"Why the hostility? Should I be worried about getting hot coffee to the face?"

"Or a heel to the shin. Which do you prefer?"

"Still a sadist, I see." He quipped.
"Oh, masochist, only you would know." She threw back at him; bemused.

"Is that an invitation?"

"Is that question a confession?" She replied. 

He paused, but she recognized his expression -- furrowed brows roofing dark, steely eyes that seemed to harbor an inquisition she didn’t want to be exacted upon her. It could only mean his thoughts were running a mile a minute and he was racing to keep his composure intact. Why would he do such a thing, she didn’t know. She simply coiled her assumptions as to what he’d do or say next. 

Then his eyes softened. A pleasant smile curved across his face. He finally spoke, “Since I’m here, you can just talk to me. Like I said... I've missed you."

October 12, 2011

FOOD FIGHT: GSP (Georges "Rush" St. Pierre) - The Legacy Dinner

Current UFC Welterweight Champion

In my opinion, Georges St. Pierre, is MMA (mixed martial arts). I would have never started watching MMA if it were not for this athlete; this incredible specimen. He's currently ranked #1 in the Welterweight division by, MMAWeekly and other numerous publications. He's currently ranked by ESPN Sports as the #2 pound-for-pound fighter.

Over the course of the last 4 years, St. Pierre has been dominating the welterweight division in the UFC. It's even been stated that there's a term for what a challenger goes through after losing to St. Pierre. It's called "The GSP Fatigue"; when a fighter scores continuous losses due to the mental and physical havoc St. Pierre wreaked on him. It's simply a theory, but on October 29th, 2011 he will be defending his Welterweight Title against his teammate, Carlos Condit, at UFC 137. If St. Pierre is once again victorious, we will then see if this theory is true since it happened to Jake Shields, Thiago Alves and Dan Hardy. To read more, click here: The GSP Fatigue

St. Pierre had a difficult childhood; attending a school where other children would steal his things; even his clothing. At age 7, he started learning Kyokushin Karate from his father in order to defend himself from a school bully. Then he gradually started learning other forms of fighting. In every sense of the word, St. Pierre is a world class MMA-ist (Jiu-jitsu black belt, Gaidojutsu black belt, Kyokushin 3rd black belt, accomplished wrestler, well versed in Muay-Thai and boxing, not to mention his amazing core strength). He's an all-around fighter. To date, St. Pierre has 22 career fights and has only been defeated once by both Matt Serra and Matt Hughes; of which he has avenged those losses.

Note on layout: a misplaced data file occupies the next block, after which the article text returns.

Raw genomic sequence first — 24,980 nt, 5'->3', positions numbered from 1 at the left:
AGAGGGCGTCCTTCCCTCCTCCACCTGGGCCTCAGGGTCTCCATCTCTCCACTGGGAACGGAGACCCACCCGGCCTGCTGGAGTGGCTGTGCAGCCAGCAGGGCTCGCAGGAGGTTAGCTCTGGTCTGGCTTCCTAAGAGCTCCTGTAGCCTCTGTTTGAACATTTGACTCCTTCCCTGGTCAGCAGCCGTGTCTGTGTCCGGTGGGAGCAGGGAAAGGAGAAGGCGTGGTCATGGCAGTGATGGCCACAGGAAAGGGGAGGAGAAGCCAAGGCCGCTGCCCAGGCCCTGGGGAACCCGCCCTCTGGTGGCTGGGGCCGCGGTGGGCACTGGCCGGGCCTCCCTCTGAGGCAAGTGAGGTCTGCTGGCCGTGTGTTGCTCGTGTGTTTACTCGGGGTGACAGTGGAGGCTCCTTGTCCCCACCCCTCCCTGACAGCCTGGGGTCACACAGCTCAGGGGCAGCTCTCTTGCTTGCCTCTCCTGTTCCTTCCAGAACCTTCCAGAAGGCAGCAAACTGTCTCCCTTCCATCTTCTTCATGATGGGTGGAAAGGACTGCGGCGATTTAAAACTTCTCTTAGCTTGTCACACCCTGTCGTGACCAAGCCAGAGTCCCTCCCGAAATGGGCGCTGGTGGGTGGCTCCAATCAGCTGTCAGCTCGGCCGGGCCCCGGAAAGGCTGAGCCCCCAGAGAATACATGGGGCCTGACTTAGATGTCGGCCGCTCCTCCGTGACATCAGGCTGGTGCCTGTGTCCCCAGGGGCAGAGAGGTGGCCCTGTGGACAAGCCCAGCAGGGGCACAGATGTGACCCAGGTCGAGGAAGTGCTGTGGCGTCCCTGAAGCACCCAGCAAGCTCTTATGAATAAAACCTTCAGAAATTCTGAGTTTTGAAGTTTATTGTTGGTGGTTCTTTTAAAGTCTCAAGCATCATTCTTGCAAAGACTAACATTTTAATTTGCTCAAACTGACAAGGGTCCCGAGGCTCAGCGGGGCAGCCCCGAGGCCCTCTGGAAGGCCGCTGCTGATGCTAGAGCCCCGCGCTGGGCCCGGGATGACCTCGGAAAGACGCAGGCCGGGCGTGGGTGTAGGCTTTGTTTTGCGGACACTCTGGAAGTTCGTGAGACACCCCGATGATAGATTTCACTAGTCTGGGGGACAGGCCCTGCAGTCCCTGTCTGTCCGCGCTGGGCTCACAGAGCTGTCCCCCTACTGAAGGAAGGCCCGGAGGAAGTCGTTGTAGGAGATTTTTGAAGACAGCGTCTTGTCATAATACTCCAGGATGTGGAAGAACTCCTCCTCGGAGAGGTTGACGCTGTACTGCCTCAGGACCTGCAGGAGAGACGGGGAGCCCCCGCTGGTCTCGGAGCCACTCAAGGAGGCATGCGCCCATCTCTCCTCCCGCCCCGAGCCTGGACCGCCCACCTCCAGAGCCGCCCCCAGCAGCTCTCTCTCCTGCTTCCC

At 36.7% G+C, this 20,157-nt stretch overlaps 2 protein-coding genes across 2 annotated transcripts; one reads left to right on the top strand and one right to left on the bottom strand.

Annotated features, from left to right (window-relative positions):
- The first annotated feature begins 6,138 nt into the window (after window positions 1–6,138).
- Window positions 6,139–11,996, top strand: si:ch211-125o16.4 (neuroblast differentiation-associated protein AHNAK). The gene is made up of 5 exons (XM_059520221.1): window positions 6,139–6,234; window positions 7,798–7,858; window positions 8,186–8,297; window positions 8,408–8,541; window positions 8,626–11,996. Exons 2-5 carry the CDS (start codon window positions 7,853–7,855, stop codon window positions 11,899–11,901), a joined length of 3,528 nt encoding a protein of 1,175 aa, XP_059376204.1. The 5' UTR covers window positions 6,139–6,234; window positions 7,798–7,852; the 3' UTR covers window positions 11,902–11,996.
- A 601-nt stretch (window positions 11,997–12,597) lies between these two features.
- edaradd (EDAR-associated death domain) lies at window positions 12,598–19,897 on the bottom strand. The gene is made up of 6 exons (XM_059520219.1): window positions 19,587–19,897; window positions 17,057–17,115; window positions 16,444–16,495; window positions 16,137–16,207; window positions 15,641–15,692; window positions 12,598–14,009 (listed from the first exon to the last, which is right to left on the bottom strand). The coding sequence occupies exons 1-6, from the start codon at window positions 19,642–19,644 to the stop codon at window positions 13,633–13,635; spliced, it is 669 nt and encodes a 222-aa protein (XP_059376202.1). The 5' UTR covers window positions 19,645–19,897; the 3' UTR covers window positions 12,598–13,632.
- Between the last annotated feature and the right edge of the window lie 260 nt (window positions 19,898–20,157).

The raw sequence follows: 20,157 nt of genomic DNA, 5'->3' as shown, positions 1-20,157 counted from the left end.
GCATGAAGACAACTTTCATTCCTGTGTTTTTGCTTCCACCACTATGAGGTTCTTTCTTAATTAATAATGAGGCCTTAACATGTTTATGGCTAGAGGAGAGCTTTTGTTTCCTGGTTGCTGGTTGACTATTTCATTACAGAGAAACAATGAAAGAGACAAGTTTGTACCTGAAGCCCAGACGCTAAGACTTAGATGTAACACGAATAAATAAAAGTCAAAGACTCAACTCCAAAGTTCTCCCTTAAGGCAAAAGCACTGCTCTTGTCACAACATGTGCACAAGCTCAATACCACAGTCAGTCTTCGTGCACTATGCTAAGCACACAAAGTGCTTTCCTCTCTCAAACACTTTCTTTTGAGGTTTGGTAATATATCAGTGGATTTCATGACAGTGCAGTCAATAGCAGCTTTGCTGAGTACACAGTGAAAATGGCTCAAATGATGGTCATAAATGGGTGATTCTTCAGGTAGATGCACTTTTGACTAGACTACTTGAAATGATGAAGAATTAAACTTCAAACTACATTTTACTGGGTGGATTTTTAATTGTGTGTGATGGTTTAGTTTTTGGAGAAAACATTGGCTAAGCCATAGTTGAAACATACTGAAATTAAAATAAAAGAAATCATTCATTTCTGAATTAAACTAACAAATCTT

The first time I saw St. Pierre fight was on December 29th, 2007 against Matt Hughes; in which St. Pierre won the Interim Welterweight Championship. He also received submission of the night, dealing an arm-bar to Hughes for the win. Every woman likes a man who can fight and bonus points if he looks like St. Pierre with those bright, mesmerizing blue eyes and charming smile. In 2010, St. Pierre took home the Guy's Choice award for "Most Dangerous Man"; beating out boxer, Manny Pacquiao. Ass-kicking ability aside, St. Pierre's very likable, humble and a gracious individual. You can't help, but immediately like the man for who he is... an ideal human being and iconic champion in the world of MMA. A champion who relents from talking trash about other fighters and instead lets his skills do the conversing and a fighter who motivates, trains, and treats others with respect, dignity and understanding.

It was truly difficult to create a worthy recipe for Georges St. Pierre. Over the course of planning, I decided to create a full meal; three courses to honor this amazing and respected individual. In my book, he's a cataclysm of all things great. For some strange reason, I keep thinking he could possibly smell like pine and bacon (for he is Canadian); therefore, that was my jumping off point. He's also a man rich in knowledge, well-traveled, adorns himself in fine clothing, but enjoys simplicity and calm. In the end, after weeks of commiserating over recipes in books and my head, I opted for courses tied together with bacon: an edible bacon bowl salad, roast bacon-stuffed beef loin (rich, worldly and a well loved protein), and apple crepes covered with caramel and candied bacon bits. Similar to this man, I hope this meal is an extraordinary dining spread which carries with it a certain spark of "legacy" that is Georges St. Pierre. I dubbed this three-course meal The Legacy Dinner.

Bacon Salad Bowl

Bacon Salad Bowl - What you will need:
1. Baking glass cup (use for custard)
2. A baking dish
3. Tin foil
4. Bacon